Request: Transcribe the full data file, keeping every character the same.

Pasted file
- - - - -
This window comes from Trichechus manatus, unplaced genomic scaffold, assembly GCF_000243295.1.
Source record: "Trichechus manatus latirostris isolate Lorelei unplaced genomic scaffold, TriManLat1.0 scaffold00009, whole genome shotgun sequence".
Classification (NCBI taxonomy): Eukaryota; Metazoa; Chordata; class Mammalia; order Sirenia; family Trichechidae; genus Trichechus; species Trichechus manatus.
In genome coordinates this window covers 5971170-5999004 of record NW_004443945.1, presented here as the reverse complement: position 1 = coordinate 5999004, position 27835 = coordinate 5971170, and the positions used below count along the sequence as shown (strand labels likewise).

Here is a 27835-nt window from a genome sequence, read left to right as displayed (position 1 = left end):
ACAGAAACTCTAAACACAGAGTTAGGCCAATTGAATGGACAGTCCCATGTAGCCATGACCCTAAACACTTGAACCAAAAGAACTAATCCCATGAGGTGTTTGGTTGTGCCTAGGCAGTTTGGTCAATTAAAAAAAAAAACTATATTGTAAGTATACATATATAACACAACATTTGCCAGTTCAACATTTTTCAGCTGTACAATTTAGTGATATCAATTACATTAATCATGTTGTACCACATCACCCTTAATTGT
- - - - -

This window comes from Trichechus manatus, unplaced genomic scaffold, assembly GCF_000243295.1.
Source record: "Trichechus manatus latirostris isolate Lorelei unplaced genomic scaffold, TriManLat1.0 scaffold00009, whole genome shotgun sequence".
Classification (NCBI taxonomy): Eukaryota; Metazoa; Chordata; class Mammalia; order Sirenia; family Trichechidae; genus Trichechus; species Trichechus manatus.
In genome coordinates this window covers 5971170-5999004 of record NW_004443945.1, presented here as the reverse complement: position 1 = coordinate 5999004, position 27835 = coordinate 5971170, and the positions used below count along the sequence as shown (strand labels likewise).

Here is a 27835-nt window from a genome sequence, read left to right as displayed (position 1 = left end):
ACAGAAACTCTAAACACAGAGTTAGGCCAATTGAATGGACAGTCCCATGTAGCCATGACCCTAAACACTTGAACCAAAAGAACTAATCCCATGAGGTGTTTGGTTGTGCCTAGGCAGTTTGGTCAATTAAAAAAAAAAACTATATTGTAAGTATACATATATAACACAACATTTGCCAGTTCAACATTTTTCAGCTGTACAATTTAGTGATATCAATTACATTAATCATGTTGTACCACATCACCCTTAATTGT